More needs to be done to promote the equality in the workplace of those with autism, the National Autistic Society (NAS) has said.
The organisation has launched a new campaign this week, called ‘The Undiscovered Workforce’, to raise awareness of what it claims is the rife workplace discrimination against those with autism.
Its figures show that, out of the more than half a million people in the UK who have an autism spectrum condition, only 15 per cent are in employment.
One of the main issues, according to NAS, is it is often not immediately apparent that that people who have Asperger’s Syndrome (a mild form of autism) suffer from the condition.
Such people will often miss social cues or can appear to be overly abrupt and tactless when it comes to expressing opinions and in many cases this leads to bullying or unfair dismissal, says the organisation.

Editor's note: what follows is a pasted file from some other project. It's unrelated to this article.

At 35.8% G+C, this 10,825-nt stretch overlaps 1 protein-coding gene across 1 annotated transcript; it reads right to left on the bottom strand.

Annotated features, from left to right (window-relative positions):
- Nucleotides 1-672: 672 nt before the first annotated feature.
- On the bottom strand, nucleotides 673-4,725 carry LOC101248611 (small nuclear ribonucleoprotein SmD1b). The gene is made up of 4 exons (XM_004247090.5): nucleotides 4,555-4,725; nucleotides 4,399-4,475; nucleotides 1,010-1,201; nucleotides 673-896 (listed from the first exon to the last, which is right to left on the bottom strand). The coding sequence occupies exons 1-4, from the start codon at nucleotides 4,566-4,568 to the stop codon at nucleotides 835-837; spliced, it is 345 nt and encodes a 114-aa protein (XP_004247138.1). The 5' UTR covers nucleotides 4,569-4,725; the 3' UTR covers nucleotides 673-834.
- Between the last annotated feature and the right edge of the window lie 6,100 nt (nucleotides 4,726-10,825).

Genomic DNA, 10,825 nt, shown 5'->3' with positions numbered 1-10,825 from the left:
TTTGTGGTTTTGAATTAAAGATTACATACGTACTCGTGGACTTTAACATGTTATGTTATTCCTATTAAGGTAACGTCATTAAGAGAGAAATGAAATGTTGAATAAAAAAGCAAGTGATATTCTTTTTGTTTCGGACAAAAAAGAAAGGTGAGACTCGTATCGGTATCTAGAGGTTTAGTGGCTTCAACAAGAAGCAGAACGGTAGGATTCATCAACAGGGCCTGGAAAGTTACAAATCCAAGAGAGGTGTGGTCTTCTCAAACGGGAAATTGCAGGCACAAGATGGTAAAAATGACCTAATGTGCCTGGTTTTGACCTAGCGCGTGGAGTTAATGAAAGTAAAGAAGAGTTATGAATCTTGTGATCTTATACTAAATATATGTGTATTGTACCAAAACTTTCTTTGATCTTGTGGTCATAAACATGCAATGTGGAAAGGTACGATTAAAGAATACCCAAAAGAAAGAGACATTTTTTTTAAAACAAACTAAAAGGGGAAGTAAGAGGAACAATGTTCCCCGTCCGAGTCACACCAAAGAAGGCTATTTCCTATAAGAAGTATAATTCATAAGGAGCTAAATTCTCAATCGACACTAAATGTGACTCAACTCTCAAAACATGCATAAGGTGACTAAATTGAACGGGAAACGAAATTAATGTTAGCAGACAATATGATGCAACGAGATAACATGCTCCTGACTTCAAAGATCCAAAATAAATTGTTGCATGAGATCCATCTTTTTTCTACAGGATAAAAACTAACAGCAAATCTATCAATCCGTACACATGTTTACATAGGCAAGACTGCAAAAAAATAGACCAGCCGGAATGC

Speaking to HR Magazine, Neil Morgenstern, an ambassador for NAS, explained that he had faced many career challenges as a result of being on the autism spectrum, despite having a BA Honours degree from Imperial College and an impressive CV.
“What you will notice from my CV is the number of times I have changed jobs – this was due to being discriminated for being socially different and not due to an inability to do the job well,” he said.
“And this is why I am so passionate about campaigning for this cause.”
Figures show that over half (51 per cent) of adults with autism in the UK have spent time with neither a job, nor access to benefits, with ten per cent of these having been in this position for a decade or more.
However, 61 per cent of autism sufferers who are unemployed say they want to work, as do 79 per cent of those on incapacity benefits.